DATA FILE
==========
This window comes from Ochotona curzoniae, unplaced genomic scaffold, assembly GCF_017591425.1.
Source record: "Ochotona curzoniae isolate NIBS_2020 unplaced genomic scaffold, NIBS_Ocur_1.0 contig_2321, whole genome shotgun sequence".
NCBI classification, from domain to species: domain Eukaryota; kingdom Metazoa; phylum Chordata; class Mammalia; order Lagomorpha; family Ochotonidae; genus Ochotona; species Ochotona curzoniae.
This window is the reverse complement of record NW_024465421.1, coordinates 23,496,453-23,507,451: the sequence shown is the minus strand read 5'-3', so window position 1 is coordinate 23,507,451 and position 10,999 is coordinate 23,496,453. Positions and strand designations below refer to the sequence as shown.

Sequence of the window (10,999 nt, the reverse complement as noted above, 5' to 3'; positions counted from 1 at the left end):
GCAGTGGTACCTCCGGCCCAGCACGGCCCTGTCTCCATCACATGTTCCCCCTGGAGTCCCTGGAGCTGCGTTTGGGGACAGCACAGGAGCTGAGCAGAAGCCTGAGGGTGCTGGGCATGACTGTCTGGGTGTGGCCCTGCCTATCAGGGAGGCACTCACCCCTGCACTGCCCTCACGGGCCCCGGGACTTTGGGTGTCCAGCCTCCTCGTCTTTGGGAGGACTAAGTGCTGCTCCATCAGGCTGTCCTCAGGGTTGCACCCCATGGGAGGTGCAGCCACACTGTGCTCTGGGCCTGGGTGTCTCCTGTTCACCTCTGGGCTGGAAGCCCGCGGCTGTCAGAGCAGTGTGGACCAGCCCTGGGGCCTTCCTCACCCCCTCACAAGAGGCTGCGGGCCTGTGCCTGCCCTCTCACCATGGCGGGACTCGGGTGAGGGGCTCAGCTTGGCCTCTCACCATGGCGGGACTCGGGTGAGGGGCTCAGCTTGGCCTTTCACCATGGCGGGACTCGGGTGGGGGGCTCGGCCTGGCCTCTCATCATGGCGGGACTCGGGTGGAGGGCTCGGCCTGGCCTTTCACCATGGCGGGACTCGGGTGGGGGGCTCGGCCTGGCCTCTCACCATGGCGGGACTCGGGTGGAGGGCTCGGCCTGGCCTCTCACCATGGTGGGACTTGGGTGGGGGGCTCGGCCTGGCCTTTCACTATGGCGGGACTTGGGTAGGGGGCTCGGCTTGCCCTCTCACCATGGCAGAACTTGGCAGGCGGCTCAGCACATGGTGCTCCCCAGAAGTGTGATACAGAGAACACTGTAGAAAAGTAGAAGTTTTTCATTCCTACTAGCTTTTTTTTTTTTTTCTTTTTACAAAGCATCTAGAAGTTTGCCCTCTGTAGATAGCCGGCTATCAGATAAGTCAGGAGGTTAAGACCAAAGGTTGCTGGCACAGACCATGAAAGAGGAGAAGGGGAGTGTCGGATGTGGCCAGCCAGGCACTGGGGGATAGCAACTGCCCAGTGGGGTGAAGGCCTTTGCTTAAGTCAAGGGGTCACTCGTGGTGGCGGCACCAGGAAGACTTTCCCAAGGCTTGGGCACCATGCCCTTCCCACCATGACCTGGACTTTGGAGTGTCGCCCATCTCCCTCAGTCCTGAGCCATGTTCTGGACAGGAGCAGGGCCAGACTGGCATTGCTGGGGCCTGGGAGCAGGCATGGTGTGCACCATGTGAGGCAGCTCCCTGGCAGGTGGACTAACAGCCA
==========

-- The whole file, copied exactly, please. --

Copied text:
This window comes from Ochotona curzoniae, unplaced genomic scaffold, assembly GCF_017591425.1.
Source record: "Ochotona curzoniae isolate NIBS_2020 unplaced genomic scaffold, NIBS_Ocur_1.0 contig_2321, whole genome shotgun sequence".
NCBI classification, from domain to species: domain Eukaryota; kingdom Metazoa; phylum Chordata; class Mammalia; order Lagomorpha; family Ochotonidae; genus Ochotona; species Ochotona curzoniae.
This window is the reverse complement of record NW_024465421.1, coordinates 23,496,453-23,507,451: the sequence shown is the minus strand read 5'-3', so window position 1 is coordinate 23,507,451 and position 10,999 is coordinate 23,496,453. Positions and strand designations below refer to the sequence as shown.

Sequence of the window (10,999 nt, the reverse complement as noted above, 5' to 3'; positions counted from 1 at the left end):
GCAGTGGTACCTCCGGCCCAGCACGGCCCTGTCTCCATCACATGTTCCCCCTGGAGTCCCTGGAGCTGCGTTTGGGGACAGCACAGGAGCTGAGCAGAAGCCTGAGGGTGCTGGGCATGACTGTCTGGGTGTGGCCCTGCCTATCAGGGAGGCACTCACCCCTGCACTGCCCTCACGGGCCCCGGGACTTTGGGTGTCCAGCCTCCTCGTCTTTGGGAGGACTAAGTGCTGCTCCATCAGGCTGTCCTCAGGGTTGCACCCCATGGGAGGTGCAGCCACACTGTGCTCTGGGCCTGGGTGTCTCCTGTTCACCTCTGGGCTGGAAGCCCGCGGCTGTCAGAGCAGTGTGGACCAGCCCTGGGGCCTTCCTCACCCCCTCACAAGAGGCTGCGGGCCTGTGCCTGCCCTCTCACCATGGCGGGACTCGGGTGAGGGGCTCAGCTTGGCCTCTCACCATGGCGGGACTCGGGTGAGGGGCTCAGCTTGGCCTTTCACCATGGCGGGACTCGGGTGGGGGGCTCGGCCTGGCCTCTCATCATGGCGGGACTCGGGTGGAGGGCTCGGCCTGGCCTTTCACCATGGCGGGACTCGGGTGGGGGGCTCGGCCTGGCCTCTCACCATGGCGGGACTCGGGTGGAGGGCTCGGCCTGGCCTCTCACCATGGTGGGACTTGGGTGGGGGGCTCGGCCTGGCCTTTCACTATGGCGGGACTTGGGTAGGGGGCTCGGCTTGCCCTCTCACCATGGCAGAACTTGGCAGGCGGCTCAGCACATGGTGCTCCCCAGAAGTGTGATACAGAGAACACTGTAGAAAAGTAGAAGTTTTTCATTCCTACTAGCTTTTTTTTTTTTTTCTTTTTACAAAGCATCTAGAAGTTTGCCCTCTGTAGATAGCCGGCTATCAGATAAGTCAGGAGGTTAAGACCAAAGGTTGCTGGCACAGACCATGAAAGAGGAGAAGGGGAGTGTCGGATGTGGCCAGCCAGGCACTGGGGGATAGCAACTGCCCAGTGGGGTGAAGGCCTTTGCTTAAGTCAAGGGGTCACTCGTGGTGGCGGCACCAGGAAGACTTTCCCAAGGCTTGGGCACCATGCCCTTCCCACCATGACCTGGACTTTGGAGTGTCGCCCATCTCCCTCAGTCCTGAGCCATGTTCTGGACAGGAGCAGGGCCAGACTGGCATTGCTGGGGCCTGGGAGCAGGCATGGTGTGCACCATGTGAGGCAGCTCCCTGGCAGGTGGACTAACAGCCA